When I was a child, my mother was the only close one in my life. I remember her words from the very earliest days of my life: “My daughter, you must always listen and obey your parents, especially your mother. You know that according to our religious beliefs, if you make a mistake and you act against your father and mother, we can kill you.”
It was not easy to be the mother of a girl in Afghan society. Your pride and values are dependent on how many sons you have. More daughters require so much more responsibility and control within the family. My mother had to be very strict. She had a daughter, and having me was a shame. It was as if I was the dark cloud over the head of my mom. If I had a question I didn’t need to read a book and find my answer. Mom knew everything and had advice for every single thought I had. She was considered the messenger of my life, and when I closed my eyes I saw Paradise under her feet.
My mother was a typical Afghan woman. She learned that in order to be a good mother you must be a good wife first. She was silent as a stone sculpture when my father spoke to her and when she came to me, she let out her anger. She suffered for having a daughter, and my poor mother could not hide it. She tried not to show me every time that I was worth less than my brothers. She tried to observe justice. Any time she beat my brothers, she came and beat me too. She wanted to show us that we were treated equally. But I didn’t do any thing wrong. I swear.
Spanking, beating, and violence were legal. In Dari she would say: Ta nabashad chob tar, farman nabarad ghaw wa Khar. It meant that if you don’t beat a cow and a donkey with a wet wood stick, they will never obey you. She believed this was the way I could become the best woman in the world.
I can’t forget my teenage years when Mom was so afraid when she saw I was growing. Every month when I had my period all I wanted was a place to hide from my mom. But the pain and the acne on my face told her everything. I was beaten when she realized I had my first period. These were the most difficult days of my life because I didn’t know how to escape from the eyes of Mom or how to stand up against the natural rules. I looked at the sky and asked God, why did you create me a woman?
She taught me to hate myself as a human and as a woman. Despite it all, I can’t say I don’t love my mother. I do love her very much. I know that she is not the only one who grew up to be this way, and she learned these methods from her parents. My mother thought this was the way she could bring up a good child. In this way she thought she was the best mother of the world!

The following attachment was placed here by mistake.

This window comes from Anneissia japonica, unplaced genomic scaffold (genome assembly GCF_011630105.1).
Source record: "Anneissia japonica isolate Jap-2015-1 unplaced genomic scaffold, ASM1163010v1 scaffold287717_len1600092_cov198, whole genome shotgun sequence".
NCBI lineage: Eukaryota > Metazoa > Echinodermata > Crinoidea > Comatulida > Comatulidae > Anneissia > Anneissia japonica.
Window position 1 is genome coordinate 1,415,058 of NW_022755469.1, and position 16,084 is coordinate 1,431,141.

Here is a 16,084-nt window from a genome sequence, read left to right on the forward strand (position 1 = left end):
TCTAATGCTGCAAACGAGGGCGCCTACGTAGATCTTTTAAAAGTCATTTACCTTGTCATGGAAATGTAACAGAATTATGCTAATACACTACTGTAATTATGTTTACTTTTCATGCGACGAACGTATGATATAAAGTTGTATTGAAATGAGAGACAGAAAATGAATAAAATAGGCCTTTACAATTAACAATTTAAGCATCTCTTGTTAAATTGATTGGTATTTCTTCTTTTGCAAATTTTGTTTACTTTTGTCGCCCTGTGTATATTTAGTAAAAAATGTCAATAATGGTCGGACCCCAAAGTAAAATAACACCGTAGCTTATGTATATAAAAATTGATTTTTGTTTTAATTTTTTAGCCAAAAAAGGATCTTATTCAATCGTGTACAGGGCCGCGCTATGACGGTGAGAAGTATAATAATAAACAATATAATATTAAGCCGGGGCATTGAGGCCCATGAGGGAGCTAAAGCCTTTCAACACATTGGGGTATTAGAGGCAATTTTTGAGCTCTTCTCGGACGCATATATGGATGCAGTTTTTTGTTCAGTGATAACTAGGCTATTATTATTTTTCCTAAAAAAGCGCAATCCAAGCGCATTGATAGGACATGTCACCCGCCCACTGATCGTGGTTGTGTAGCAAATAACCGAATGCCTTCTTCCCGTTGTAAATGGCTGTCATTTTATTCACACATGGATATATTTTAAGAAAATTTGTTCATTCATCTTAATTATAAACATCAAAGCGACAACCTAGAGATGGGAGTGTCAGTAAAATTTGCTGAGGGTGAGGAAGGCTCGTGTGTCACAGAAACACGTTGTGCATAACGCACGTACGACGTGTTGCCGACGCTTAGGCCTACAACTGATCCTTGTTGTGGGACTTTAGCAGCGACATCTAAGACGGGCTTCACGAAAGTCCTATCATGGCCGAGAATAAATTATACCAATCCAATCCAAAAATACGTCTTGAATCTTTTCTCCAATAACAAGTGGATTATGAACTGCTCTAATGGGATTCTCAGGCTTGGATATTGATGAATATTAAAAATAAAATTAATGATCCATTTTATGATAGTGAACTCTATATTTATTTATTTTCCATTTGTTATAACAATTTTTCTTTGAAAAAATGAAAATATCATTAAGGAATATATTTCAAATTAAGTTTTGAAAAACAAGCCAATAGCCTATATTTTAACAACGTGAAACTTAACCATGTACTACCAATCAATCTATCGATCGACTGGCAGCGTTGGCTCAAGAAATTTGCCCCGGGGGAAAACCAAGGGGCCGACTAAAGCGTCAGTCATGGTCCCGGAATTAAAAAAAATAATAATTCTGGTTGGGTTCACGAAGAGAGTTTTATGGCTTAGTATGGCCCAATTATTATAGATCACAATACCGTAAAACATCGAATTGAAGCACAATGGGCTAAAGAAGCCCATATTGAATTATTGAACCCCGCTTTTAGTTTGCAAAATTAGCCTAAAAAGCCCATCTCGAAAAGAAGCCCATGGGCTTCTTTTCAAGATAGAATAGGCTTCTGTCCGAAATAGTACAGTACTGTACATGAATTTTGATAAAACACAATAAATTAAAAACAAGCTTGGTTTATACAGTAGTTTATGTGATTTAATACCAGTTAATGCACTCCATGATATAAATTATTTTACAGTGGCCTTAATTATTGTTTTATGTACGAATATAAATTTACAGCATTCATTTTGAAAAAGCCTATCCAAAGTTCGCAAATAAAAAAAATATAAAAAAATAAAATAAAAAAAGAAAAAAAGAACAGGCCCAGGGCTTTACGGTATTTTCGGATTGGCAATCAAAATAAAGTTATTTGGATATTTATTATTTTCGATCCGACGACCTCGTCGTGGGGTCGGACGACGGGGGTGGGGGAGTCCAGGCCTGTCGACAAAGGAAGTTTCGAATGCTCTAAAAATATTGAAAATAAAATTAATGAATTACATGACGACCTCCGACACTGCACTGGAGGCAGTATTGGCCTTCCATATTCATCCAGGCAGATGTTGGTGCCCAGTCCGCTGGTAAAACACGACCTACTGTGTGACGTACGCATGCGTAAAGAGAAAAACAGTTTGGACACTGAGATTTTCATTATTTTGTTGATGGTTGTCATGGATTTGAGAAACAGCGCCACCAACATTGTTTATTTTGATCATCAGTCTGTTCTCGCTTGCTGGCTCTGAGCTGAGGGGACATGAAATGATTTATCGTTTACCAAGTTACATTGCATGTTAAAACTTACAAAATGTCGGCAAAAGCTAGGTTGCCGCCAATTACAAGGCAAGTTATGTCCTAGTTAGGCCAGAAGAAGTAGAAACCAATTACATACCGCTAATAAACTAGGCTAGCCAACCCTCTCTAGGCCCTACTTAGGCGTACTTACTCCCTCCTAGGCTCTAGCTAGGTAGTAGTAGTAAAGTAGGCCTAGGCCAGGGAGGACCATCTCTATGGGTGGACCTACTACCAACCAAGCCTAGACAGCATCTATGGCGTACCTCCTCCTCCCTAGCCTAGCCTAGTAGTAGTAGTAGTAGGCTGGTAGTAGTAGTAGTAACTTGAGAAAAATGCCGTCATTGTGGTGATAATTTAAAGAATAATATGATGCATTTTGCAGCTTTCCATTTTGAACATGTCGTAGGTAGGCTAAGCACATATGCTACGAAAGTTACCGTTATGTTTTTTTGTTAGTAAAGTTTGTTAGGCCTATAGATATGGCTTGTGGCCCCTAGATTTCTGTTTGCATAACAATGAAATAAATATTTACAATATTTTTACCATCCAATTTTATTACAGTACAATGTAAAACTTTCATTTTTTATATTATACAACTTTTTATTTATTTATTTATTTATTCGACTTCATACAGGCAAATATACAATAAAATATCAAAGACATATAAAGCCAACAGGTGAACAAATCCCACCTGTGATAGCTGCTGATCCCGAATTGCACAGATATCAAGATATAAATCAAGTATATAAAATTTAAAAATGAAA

In Afghanistan, for some parents the worst day of their life is to hear that they have become mother or father of a baby girl. Women have no place at home or in the society, so when they become mothers, they become dictators for their children. It is like a surprise! When a woman becomes a mother, she becomes important. I am afraid it is because of the men who first force a girl at marriage to produce children for them. If a mother is not a good mother, how can she deserve respect? Why would a man respect a woman who sleeps with a man and brings up a child without a plan or program? It is hard for me to say: “Happy Mother’s Day!” to a woman who accepted an arranged marriage. Her first child is asleep, the second one at her breasts, the third is in her stomach, and the fourth one is grabbing her feet, screaming, “Mom, I am hungry.” Was it her choice to become a mother?
Now I am a mother myself, and I rejoiced when the first word my son learned was to say “No.” I put the date in my calendar to celebrate it every year. It is important to respect our children, and not expect too much respect just because we are mothers or fathers. We have responsibility to bring up good children and do our job very well. I try to show my son the right thing and right way and to stand behind him to support him. His father and mother offer him two gifts: love and freedom, and with these he will be able to climb the ups and downs of life himself.
A good mother is a unique gift in our lives. When mother’s day comes, I don’t know how to express my gratitude for good mothers, because, to be honest, I have not seen one in Afghanistan. Maybe I was unlucky, but if you know one, send her my love and hugs.
Photo by Evgeni Zotov.
I am at a loss for words Pari because there is so much in this essay. Thank you for your honesty and your open heart despite all of the pain and the family-based injustice. I feel so much hope when you write of your mothering now. I know you are giving your child beautiful wings. Stacy